On March 12th, Professor Robert Brym, S.D. Clark Professor of Sociology, along with Rhonda Lenton of York University and the Environics Institute for Survey Research released a report of findings from their recent survey of the Canadian Jewish community. The study surveyed over 2,000 Jews in Canada and asked questions about their identity, beliefs and practices as Jewish people and found, among other things, that the Canadian Jewish community – the second largest community of Jews outside of Israel – is more cohesive than Jewish communities elsewhere, and particularly more cohesive than the Jewish community in the United States. U of T News wrote a piece on the report that we have excerpted here. The full piece is available here and the full report is available on the Environics website. Brym and his co-investigators also discussed the findings of their survey in a later piece on Canadian Jewish News here. More coverage of the report available at the Times of Israel and Canadian Jewish News, ha-Aretz (Jerusalem) and Tablet.com.
Unprecedented survey of Jews in Canada finds ‘exceptional cohesion,’ highlights paths for programming and education
In a few years, Canada’s Jewish population may exceed 400,000, making it the largest Jewish community outside of Israel and the United States.
And yet, the Canadian Jewish community is one of the least studied in the world – until now.
A new survey published today captures the identity, priorities, attitudes and values of Jews across Canada, and the results show a remarkably cohesive community overall, albeit one with its own internal divisions and associations between culture, religion and politics.
Conducted by the Environics Institute for Survey Research, in partnership with Robert Brym, S.D. Clark Professor of Sociology in the University of Toronto’s Faculty of Arts & Science, and Professor Rhonda Lenton, a sociologist who is president and vice-chancellor of York University, the study surveyed a representative sample of 2,335 Jews in Toronto, Montreal, Winnipeg and Vancouver, where 84 per cent of Canada’s Jews live.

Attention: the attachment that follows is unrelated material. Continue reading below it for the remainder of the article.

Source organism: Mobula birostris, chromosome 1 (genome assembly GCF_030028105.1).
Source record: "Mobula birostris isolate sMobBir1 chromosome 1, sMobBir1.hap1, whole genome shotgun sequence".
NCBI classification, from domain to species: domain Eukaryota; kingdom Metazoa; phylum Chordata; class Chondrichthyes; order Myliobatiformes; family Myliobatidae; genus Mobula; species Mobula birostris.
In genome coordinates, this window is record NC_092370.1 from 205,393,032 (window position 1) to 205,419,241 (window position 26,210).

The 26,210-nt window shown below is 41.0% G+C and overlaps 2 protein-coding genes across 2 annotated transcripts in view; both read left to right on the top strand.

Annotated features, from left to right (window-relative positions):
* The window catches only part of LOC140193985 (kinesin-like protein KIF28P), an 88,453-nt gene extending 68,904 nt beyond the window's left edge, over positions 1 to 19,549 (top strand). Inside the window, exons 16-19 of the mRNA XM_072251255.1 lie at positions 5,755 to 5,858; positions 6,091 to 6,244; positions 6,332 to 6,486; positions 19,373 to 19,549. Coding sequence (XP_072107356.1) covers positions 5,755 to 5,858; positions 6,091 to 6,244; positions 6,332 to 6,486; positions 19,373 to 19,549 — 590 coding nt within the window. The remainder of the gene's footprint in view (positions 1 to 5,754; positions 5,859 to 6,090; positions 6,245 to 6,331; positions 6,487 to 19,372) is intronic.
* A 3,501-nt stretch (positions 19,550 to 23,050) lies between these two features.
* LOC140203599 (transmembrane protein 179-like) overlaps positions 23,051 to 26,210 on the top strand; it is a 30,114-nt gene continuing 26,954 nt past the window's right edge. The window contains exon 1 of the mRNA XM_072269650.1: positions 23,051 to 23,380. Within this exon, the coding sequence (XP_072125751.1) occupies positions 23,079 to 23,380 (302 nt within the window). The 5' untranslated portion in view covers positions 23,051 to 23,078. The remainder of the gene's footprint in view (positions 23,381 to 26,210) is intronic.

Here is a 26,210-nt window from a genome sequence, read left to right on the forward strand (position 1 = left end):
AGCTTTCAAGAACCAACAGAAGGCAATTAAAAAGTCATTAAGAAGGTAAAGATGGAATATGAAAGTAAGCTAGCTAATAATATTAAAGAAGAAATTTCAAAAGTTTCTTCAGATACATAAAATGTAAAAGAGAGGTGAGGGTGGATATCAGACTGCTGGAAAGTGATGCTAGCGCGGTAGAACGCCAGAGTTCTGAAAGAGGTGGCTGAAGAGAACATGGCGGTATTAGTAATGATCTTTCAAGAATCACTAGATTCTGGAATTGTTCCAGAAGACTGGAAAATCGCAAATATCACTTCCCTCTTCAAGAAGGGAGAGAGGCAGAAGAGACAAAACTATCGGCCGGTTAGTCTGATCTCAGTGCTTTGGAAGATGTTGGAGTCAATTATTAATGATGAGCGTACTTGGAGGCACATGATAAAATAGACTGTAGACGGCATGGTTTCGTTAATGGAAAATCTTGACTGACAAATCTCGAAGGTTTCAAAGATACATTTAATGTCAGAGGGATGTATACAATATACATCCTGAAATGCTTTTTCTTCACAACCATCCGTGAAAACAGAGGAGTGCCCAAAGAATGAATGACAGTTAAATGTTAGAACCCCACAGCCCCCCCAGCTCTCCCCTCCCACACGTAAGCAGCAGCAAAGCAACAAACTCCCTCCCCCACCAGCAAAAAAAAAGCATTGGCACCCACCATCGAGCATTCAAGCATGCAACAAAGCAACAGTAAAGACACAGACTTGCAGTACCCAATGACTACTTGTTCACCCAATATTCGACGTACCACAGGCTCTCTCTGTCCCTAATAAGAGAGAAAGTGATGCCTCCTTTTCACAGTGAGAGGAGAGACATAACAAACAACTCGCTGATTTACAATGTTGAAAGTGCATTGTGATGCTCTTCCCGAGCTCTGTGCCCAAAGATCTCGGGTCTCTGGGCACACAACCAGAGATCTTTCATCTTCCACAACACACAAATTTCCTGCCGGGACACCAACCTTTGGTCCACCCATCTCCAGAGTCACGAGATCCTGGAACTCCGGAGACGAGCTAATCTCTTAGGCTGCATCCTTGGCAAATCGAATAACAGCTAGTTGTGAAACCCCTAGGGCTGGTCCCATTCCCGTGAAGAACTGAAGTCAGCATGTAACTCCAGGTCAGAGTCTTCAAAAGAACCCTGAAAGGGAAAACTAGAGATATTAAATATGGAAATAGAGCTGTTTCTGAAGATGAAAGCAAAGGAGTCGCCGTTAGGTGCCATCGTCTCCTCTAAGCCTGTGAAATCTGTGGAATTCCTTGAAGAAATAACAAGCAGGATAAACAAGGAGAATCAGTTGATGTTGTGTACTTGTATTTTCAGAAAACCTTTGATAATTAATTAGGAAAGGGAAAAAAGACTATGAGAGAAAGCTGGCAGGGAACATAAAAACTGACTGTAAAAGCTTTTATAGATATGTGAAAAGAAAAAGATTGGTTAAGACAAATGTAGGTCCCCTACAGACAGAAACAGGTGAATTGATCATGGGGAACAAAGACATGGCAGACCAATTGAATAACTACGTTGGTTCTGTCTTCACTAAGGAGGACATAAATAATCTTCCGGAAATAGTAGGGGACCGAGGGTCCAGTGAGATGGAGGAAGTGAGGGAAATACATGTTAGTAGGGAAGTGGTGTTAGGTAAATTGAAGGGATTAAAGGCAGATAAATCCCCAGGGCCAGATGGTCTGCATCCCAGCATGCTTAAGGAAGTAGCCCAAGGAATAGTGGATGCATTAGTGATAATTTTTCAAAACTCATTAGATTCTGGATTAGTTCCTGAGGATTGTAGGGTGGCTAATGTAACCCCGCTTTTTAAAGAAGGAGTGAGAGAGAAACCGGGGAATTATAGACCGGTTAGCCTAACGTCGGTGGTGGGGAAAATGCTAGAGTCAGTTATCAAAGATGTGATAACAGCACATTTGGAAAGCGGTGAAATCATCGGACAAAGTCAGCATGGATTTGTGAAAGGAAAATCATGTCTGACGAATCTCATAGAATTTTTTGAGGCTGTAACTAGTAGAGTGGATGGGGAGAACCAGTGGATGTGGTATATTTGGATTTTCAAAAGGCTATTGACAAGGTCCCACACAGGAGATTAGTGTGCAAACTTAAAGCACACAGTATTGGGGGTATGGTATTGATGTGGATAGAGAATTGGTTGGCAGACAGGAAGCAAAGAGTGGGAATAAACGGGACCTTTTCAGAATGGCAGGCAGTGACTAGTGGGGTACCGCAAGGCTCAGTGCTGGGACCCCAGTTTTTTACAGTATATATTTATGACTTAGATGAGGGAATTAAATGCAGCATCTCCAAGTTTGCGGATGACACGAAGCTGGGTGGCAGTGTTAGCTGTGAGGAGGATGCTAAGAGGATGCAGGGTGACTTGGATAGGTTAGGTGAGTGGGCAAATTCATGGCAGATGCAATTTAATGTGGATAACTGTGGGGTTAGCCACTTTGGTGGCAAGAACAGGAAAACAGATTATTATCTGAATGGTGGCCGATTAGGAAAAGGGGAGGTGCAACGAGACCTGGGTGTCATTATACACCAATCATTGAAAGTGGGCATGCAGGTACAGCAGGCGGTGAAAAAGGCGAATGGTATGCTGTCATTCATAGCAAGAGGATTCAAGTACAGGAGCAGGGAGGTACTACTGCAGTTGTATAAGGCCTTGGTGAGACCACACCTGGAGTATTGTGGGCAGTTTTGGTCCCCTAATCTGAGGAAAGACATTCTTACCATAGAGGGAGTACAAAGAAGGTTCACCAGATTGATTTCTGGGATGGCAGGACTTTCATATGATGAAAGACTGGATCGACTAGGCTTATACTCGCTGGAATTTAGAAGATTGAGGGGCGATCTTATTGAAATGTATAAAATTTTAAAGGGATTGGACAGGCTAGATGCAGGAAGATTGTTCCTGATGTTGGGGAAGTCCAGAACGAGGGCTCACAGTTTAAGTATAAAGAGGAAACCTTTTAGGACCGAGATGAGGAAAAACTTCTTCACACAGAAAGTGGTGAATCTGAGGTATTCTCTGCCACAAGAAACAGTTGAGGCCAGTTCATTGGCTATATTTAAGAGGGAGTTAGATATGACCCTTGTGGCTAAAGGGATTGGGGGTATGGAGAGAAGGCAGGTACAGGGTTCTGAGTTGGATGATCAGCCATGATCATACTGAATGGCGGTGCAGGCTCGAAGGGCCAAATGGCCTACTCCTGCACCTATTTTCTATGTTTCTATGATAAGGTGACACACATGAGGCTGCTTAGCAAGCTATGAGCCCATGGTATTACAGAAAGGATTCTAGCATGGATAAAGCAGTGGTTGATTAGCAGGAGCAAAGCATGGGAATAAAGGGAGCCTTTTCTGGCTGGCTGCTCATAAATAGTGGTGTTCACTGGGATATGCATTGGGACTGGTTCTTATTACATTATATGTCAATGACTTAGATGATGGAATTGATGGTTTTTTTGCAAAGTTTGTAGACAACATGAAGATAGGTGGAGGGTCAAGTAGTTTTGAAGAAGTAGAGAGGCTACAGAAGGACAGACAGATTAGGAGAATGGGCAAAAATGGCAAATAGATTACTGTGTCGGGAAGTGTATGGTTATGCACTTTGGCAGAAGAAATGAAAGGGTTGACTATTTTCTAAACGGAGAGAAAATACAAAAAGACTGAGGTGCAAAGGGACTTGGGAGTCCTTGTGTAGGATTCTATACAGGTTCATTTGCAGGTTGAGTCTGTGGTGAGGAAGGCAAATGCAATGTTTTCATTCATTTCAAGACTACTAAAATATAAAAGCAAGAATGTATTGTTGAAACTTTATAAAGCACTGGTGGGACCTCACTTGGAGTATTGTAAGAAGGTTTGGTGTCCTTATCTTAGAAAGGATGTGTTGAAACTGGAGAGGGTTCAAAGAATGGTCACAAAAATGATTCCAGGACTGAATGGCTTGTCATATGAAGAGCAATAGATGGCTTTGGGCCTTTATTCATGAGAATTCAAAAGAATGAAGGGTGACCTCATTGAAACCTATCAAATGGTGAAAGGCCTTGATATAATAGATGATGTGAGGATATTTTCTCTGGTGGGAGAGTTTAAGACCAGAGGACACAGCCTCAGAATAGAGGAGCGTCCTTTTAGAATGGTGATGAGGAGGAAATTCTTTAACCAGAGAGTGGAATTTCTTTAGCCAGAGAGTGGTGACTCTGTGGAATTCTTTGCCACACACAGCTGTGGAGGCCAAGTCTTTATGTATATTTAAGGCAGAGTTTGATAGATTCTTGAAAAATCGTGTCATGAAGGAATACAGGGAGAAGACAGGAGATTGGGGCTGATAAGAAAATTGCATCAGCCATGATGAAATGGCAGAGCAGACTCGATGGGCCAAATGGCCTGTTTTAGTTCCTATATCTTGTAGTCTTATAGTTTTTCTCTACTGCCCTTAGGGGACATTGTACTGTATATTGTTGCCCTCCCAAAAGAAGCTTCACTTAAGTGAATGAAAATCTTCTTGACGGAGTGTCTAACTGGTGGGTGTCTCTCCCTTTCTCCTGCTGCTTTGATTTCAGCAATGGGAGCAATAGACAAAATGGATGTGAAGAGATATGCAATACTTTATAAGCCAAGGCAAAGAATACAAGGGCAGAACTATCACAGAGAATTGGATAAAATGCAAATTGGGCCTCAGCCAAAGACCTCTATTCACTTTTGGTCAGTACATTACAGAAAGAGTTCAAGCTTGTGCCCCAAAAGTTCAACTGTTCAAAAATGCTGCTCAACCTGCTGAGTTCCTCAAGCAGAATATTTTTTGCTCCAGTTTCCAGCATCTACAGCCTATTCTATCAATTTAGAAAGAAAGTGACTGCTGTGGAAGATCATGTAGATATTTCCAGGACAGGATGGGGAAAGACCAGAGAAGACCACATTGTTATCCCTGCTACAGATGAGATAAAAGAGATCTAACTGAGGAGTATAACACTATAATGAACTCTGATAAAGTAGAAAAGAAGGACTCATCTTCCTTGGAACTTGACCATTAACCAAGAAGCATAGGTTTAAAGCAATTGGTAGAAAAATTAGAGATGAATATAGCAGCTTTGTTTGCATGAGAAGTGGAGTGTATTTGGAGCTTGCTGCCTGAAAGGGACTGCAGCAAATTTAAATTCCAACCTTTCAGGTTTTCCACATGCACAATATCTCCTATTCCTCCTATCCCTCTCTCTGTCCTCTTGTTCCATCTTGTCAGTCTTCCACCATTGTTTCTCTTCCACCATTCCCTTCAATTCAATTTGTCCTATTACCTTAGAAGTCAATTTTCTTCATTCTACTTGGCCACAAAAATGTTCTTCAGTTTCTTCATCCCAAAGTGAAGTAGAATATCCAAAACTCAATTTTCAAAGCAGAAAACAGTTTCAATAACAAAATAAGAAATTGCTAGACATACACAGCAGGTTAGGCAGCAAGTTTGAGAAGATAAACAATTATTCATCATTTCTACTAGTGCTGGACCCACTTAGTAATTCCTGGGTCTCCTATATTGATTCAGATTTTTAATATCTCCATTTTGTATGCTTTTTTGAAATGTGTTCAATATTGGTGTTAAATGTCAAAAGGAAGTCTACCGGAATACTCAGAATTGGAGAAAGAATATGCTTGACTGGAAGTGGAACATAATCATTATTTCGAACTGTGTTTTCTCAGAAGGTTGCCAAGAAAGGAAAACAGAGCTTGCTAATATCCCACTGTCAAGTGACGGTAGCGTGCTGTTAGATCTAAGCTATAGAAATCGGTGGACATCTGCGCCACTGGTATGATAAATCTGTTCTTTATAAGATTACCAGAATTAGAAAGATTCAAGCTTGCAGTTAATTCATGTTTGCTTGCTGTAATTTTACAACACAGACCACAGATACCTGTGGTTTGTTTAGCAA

Among many other things, “the survey indicates the general orientation that respondents have toward being Jewish – what they consider essential or important to being Jewish,” says Brym.
A copy of the 92-page report on the survey is available on the Environics Institute website.
The survey asked respondents to answer questions about participation in Jewish cultural traditions, belief in God or a universal spirit, marriage and the upbringing of children, prevalence of discrimination and harassment, political ideologies, association with Israel, participation in Jewish education, connection to local Jewish communities, knowledge of Hebrew and more.
Community is close-knit
A key finding of the survey is that the Canadian Jewish community is exceptionally cohesive compared to other Jewish communities outside of Israel.
“More secularized elements of Jewish communities are assimilating to the cultures of their country of residence at a fairly rapid rate,” says Brym. “The Canadian data suggests there is a vibrant community here that’s retained its cohesion pretty remarkably, much more so than in the U.S. or Russia, for example.”